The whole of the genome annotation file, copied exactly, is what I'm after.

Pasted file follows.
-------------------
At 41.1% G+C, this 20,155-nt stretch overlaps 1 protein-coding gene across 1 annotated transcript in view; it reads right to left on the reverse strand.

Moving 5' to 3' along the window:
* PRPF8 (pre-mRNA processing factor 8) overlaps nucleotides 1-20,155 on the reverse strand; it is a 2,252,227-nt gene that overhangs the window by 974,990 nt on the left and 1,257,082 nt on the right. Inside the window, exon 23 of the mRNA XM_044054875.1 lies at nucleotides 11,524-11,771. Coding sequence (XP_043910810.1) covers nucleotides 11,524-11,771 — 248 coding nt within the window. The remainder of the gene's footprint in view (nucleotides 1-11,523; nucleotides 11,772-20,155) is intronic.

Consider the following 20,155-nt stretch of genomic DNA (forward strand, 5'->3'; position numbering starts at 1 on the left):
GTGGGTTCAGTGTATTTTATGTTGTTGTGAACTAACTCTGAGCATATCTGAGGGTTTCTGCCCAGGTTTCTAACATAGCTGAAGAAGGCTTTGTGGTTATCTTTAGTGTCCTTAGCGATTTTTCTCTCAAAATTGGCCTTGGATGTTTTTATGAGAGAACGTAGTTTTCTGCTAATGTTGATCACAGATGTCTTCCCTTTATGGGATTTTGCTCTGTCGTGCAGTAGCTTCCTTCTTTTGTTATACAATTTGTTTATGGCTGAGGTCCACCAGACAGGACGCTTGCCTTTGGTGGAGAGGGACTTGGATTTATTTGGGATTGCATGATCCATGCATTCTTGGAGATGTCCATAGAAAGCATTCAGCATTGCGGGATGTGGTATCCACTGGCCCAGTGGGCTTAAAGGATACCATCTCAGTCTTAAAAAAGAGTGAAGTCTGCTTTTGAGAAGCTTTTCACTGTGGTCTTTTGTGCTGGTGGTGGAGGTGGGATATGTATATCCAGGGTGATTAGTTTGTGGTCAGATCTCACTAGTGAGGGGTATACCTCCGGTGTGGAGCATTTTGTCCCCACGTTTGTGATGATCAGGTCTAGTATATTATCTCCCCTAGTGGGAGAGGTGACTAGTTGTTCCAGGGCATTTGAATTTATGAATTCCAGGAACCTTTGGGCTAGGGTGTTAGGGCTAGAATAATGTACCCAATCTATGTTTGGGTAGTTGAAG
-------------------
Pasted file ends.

At 41.1% G+C, this 20,155-nt stretch overlaps 1 protein-coding gene across 1 annotated transcript in view; it reads right to left on the reverse strand.

Moving 5' to 3' along the window:
* PRPF8 (pre-mRNA processing factor 8) overlaps nucleotides 1-20,155 on the reverse strand; it is a 2,252,227-nt gene that overhangs the window by 974,990 nt on the left and 1,257,082 nt on the right. Inside the window, exon 23 of the mRNA XM_044054875.1 lies at nucleotides 11,524-11,771. Coding sequence (XP_043910810.1) covers nucleotides 11,524-11,771 — 248 coding nt within the window. The remainder of the gene's footprint in view (nucleotides 1-11,523; nucleotides 11,772-20,155) is intronic.

Consider the following 20,155-nt stretch of genomic DNA (forward strand, 5'->3'; position numbering starts at 1 on the left):
GTGGGTTCAGTGTATTTTATGTTGTTGTGAACTAACTCTGAGCATATCTGAGGGTTTCTGCCCAGGTTTCTAACATAGCTGAAGAAGGCTTTGTGGTTATCTTTAGTGTCCTTAGCGATTTTTCTCTCAAAATTGGCCTTGGATGTTTTTATGAGAGAACGTAGTTTTCTGCTAATGTTGATCACAGATGTCTTCCCTTTATGGGATTTTGCTCTGTCGTGCAGTAGCTTCCTTCTTTTGTTATACAATTTGTTTATGGCTGAGGTCCACCAGACAGGACGCTTGCCTTTGGTGGAGAGGGACTTGGATTTATTTGGGATTGCATGATCCATGCATTCTTGGAGATGTCCATAGAAAGCATTCAGCATTGCGGGATGTGGTATCCACTGGCCCAGTGGGCTTAAAGGATACCATCTCAGTCTTAAAAAAGAGTGAAGTCTGCTTTTGAGAAGCTTTTCACTGTGGTCTTTTGTGCTGGTGGTGGAGGTGGGATATGTATATCCAGGGTGATTAGTTTGTGGTCAGATCTCACTAGTGAGGGGTATACCTCCGGTGTGGAGCATTTTGTCCCCACGTTTGTGATGATCAGGTCTAGTATATTATCTCCCCTAGTGGGAGAGGTGACTAGTTGTTCCAGGGCATTTGAATTTATGAATTCCAGGAACCTTTGGGCTAGGGTGTTAGGGCTAGAATAATGTACCCAATCTATGTTTGGGTAGTTGAAG